The goal of Sagrada is to abstract away the difficulty of building and scaling the underlying layers of many applications, providing a plugin library solution to a suite of services that can live on one box or many hundreds. By accessing these services over the internet, it also allows client applications (such as Firefox) to have access to these functions in a centralized cloud, while giving external developers the ability to host their own Sagrada instance should they desire.
Another Sagrada goal is to provide a deployment solution for server applications, allowing them to start as a small instance, but scale up as usage of the application grows without having to make major architectural changes.
Sagrada consists of two tiers, a service tier and an application tier. Both are designed to be scaled out independently and with (relative) ease, and can be built on any setup from a single box up to many machines across multiple datacenters.
The Sagrada interaction flow is as follows:
- User signs into BrowserID in their browser
- User makes a request to an application (or takes an action that causes an application to wish to do something on behalf of the user)
- Application performs discovery on the Sagrada instance to see which versions, if any, of the needed service are installed
- Application asks the user (via the browser) to retrieve a user token and location for the needed service.
- Browser hands the token to the application
- Application hands the provided token to the service at the location specified along with the service request.
The Sagrada application tier consists of libraries in a variety of languages that abstract away the Sagrada interaction flow into a simple function call associated with the appropriate service. The goal is to enable fast development of intermediary applications.
It also consists of an interface to a turnkey deployment solution allowing you to scale an application from a single box to multiple boxes as needed to support growth of an application.
The Sagrada service tier is composed of a set of basic services, all of which allow token-based access to resources, along with a browserid-based token generator that allows users to retrieve short-lived tokens that they can hand off to applications to allow those applications to interact with Sagrada services on their behalf.
The Service Discovery API is the fixed URL entrypoint into the Sagrada service layer. It is the URL configured in an application to allow it to work with a Sagrada service instance.
The API returns a JSON-encoded dictionary with a list of all supported services and versions, along with a URL for the token server. Note that it does not supply URLs to the other services, as those may be on a per-user basis.
The Service Discovery API does not require authentication. It returns the same result for all queries.
Service Discovery semantics are documented in https://wiki.mozilla.org/Services/Sagrada/ServiceDiscovery
Token Generation/Service Location
The Token Generation service takes a request for a specific service along with a BrowserID assertion. It verifies the BrowserID assertion and returns the location of the service, along with an (encrypted) authentication key, a consumer secret and an optional (encrypted) metadata token. These pieces of information are turned into headers that are passed into the application.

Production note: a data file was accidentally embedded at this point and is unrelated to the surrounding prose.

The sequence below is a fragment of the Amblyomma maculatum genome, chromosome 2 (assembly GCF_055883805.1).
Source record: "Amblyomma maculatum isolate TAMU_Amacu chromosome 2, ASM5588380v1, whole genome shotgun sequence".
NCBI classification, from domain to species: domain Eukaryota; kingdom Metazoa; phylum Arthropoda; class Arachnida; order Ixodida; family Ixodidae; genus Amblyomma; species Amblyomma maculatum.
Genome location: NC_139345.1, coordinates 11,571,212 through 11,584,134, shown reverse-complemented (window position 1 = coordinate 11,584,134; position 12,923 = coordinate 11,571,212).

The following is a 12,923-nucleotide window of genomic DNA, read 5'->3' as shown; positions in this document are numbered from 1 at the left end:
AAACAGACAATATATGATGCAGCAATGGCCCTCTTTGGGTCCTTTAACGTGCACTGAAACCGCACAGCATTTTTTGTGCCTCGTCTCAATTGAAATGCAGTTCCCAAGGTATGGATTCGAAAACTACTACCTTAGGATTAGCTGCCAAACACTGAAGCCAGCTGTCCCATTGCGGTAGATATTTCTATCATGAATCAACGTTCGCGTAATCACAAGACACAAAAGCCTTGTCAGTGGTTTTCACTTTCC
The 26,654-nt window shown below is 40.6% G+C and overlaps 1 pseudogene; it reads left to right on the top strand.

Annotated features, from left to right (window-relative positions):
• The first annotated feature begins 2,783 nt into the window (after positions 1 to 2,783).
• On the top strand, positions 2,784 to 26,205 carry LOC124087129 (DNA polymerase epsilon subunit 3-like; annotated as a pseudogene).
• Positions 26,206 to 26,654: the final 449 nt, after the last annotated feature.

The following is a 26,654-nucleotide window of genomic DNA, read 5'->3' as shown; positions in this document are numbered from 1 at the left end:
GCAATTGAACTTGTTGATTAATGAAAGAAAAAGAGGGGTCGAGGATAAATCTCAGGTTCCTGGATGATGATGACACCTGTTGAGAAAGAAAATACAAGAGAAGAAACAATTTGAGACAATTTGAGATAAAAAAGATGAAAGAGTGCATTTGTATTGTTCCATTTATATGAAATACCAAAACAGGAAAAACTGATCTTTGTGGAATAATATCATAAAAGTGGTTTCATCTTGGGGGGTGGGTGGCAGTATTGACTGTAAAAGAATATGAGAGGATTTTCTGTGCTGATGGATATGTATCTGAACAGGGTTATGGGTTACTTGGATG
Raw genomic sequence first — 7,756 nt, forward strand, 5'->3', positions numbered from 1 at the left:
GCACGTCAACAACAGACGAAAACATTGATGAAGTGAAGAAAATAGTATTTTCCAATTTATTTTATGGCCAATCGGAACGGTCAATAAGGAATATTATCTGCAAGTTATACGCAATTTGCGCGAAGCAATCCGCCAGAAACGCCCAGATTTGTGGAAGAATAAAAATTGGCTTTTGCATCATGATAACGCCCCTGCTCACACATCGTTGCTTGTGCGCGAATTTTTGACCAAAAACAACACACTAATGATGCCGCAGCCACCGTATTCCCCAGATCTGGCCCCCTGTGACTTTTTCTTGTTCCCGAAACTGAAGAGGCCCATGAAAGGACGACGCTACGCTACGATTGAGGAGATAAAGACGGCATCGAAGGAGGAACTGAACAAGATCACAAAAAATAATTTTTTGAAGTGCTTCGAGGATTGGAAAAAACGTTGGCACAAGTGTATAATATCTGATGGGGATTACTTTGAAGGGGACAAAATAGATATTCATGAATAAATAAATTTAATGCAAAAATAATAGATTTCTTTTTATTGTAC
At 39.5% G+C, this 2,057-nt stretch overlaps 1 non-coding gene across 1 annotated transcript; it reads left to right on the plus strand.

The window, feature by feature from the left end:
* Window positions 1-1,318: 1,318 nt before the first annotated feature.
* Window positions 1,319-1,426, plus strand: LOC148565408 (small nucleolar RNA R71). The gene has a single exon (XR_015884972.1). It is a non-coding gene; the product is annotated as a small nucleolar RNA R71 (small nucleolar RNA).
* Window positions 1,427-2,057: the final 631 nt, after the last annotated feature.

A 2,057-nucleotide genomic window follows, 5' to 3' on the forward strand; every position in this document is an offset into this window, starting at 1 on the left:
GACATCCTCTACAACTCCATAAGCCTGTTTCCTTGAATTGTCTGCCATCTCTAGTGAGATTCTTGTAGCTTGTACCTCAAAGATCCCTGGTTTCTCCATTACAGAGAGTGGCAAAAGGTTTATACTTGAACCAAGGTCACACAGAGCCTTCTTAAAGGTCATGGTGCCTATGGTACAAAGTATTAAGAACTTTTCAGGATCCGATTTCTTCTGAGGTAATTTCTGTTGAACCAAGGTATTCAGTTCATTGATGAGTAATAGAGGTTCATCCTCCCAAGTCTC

Applications will also request their own tokens to identify themselves. Service semantics will determine which combination of user token and application token are required to act on the service resource.
Token Server semantics are documented in https://wiki.mozilla.org/Services/Sagrada/TokenServer
Sauropod is low-volume, high-availability, durable key-value storage. Data is encrypted server-side for additional security.
Users have a single storage bucket, though they can have many keys within that bucket. It is designed primarily as a user metadata store.
Sauropod semantics are documented in https://wiki.mozilla.org/Services/Sagrada/Sauropod
Sync storage is high-volume, low-availablity, client-reparing storage designed for synchronizing information between multiple computers. It allows for direct retrieval through key lookup, and also modified-since retrieval.
Users maintain a series of buckets called collections in which they store data. The semantics of data inside these collections are left to the discretion of the application that generates them.
Sync Storage semantics are documented in https://wiki.mozilla.org/Services/Sagrada/SyncStorage
DurableSync has the same semantics as SyncStorage, but is low-volume, high-availability and server-repairing for situations where you don't want to rely on the clients being a source of truth for data that needs to be synchronized between them.
Queuey provides applications with a message queues, and optionally lets an application allocate message queues for each user. Message queues created for a user are readable only by the user, but writable by the application creating it.
Queuey semantics are documented in https://wiki.mozilla.org/Services/Sagrada/Queuey
Metrics and Logging
Metlog is a logging infrastructure that allows for fast logging, aggregation and display. It differs from most of the Sagrada APIs in that the application token is needed to open the channel and periodically refresh it, but authentication is not done on every request.
Metlog is also used internally within Sagrada for logging.
Metlog semantics are documented in https://wiki.mozilla.org/Services/Sagrada/Metlog
La Sagrada Familia is a Roman Catholic church in Barcelona, Spain created by the architect Antoni Gaudi. Despite not being complete, and still under construction, it is considered a masterwork, a UNESCO world heritage site and is in regular use for services.